I was interested in whether the Desktop Spectrometry Kit (V3) could be successfully used for VNIR field spectroscopy, in the context of vegetation analysis. I conducted a quick experiment outside using a bamboo leaf and a sheet of white paper to act as a reference target. It should be noted the IR filter was removed from the webcam before this experiment was carried out.
Suitability of the card enclosure
Having taken the spectrometer outside, I suspected there may be substantial transmittance through the enclosure, as the spectra displayed on screen varied considerably depending on how I held the unit. I fashioned an external sleeve out of thicker cardboard and recorded two spectra, holding the spectrometer to my body to prevent light entering through the slit. The degree of recorded background noise was greatly reduced using the sleeve (Figure 1).
Figure 1: Background noise recorded with and without the use of an external cardboard sleeve.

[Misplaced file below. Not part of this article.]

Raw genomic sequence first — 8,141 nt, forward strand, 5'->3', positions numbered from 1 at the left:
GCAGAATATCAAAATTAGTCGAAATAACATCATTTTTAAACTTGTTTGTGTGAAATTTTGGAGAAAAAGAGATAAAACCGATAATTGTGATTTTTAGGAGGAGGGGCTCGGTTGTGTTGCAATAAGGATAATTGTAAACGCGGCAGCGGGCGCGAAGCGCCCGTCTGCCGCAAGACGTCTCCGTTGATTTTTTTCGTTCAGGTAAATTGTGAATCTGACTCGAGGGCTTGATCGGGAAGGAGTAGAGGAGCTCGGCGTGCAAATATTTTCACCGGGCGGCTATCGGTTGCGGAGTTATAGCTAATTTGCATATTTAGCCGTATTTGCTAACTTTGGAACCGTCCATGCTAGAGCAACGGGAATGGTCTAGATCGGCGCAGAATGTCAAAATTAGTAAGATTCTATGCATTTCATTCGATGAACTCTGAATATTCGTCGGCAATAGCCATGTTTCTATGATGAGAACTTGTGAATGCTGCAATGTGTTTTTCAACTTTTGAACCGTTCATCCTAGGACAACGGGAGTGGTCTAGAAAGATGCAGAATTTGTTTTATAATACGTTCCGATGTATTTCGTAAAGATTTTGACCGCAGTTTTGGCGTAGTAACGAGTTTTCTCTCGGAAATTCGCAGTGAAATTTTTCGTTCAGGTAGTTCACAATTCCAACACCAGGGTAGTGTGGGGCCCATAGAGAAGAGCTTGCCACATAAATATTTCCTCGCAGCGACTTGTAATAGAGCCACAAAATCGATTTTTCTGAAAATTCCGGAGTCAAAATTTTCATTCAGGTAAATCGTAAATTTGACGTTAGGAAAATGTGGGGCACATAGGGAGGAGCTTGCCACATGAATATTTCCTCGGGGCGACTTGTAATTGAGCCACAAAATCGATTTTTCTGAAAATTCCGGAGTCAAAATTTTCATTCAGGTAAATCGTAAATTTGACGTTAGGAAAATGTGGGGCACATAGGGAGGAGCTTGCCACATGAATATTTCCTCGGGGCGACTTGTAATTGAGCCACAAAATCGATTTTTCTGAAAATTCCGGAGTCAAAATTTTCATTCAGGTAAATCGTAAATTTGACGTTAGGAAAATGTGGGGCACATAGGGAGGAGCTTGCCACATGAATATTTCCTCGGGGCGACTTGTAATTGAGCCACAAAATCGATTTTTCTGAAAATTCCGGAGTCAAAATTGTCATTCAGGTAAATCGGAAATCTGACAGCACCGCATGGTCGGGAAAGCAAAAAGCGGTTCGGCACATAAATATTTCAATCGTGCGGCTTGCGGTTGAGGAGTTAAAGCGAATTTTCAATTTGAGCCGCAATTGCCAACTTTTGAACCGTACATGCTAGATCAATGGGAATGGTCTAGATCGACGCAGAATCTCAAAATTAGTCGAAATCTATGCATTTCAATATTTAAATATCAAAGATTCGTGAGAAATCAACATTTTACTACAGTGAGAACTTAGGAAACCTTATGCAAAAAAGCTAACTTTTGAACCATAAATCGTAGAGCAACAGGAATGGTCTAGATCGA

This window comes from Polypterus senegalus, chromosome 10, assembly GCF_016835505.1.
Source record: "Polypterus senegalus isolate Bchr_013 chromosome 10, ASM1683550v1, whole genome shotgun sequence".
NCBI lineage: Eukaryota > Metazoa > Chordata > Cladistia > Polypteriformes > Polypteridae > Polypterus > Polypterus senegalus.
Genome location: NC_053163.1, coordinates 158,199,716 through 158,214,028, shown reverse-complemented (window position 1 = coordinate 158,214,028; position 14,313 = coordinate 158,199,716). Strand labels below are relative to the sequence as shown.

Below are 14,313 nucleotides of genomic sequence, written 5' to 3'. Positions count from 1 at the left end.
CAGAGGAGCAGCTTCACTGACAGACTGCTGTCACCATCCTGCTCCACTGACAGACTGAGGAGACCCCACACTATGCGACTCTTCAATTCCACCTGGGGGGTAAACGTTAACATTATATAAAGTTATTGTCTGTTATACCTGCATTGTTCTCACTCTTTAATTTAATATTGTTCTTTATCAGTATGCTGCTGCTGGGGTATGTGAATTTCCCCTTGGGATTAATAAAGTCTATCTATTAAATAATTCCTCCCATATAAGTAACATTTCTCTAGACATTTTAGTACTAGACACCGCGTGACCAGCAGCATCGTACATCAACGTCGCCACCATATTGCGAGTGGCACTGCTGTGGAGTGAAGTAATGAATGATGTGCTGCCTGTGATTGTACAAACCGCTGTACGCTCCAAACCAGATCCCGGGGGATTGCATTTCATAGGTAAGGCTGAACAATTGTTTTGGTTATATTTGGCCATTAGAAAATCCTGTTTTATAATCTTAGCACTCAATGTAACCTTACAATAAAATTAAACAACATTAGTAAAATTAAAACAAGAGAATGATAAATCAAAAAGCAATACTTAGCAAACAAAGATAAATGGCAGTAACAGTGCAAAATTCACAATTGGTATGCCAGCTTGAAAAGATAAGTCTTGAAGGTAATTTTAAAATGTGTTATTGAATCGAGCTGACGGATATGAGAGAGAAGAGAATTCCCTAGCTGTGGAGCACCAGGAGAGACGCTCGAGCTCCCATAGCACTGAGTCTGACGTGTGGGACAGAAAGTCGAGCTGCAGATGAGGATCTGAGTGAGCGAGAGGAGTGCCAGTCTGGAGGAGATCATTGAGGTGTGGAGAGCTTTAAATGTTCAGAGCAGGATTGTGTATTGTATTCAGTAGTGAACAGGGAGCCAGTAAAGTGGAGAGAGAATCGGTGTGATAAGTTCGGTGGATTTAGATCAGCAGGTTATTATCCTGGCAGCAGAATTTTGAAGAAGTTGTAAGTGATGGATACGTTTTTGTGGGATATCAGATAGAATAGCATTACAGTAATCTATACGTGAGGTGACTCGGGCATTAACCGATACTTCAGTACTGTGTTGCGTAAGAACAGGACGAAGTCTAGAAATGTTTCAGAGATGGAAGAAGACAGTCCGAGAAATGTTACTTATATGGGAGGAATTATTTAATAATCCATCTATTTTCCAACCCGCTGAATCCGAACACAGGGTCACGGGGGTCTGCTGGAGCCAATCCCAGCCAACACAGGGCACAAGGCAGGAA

Spectral 'reflectance' of a bamboo leaf
At each wavelength, the ratio between the DN associated with the bamboo leaf and the sheet of white paper was calculated. It is important to note the resulting values are not true reflectance factors because no radiometric calibration was carried out prior to this calculation. Additionally, the sheet of paper is by no means a well characterised reference target!
Nevertheless, some key features can be easily identified, including the chlorophyll absorption features and the red edge (Figure 2). The magnitude of values is greater than would be expected, particularly at visible wavelengths. This perhaps highlights the need for radiometric calibration. The spectral reflectance of a bamboo leaf obtained using an ASD FieldSpec 3 is provided for some context.
Figure 2: Reflectance spectra for a bamboo leaf obtained using the Desktop Spectrometry Kit (V3) and an ASD FieldSpec 3.
To reduce background noise, I believe the design of the enclosure needs to be revised. The results presented here suggest that thicker cardboard may be advantageous.
To be of real use for VNIR field spectroscopy, a means of radiometric calibration is required, enabling measurements of radiance to be obtained. True reflectance factors could then be calculated, enabling recorded spectra to be directly compared to measurements from other instruments.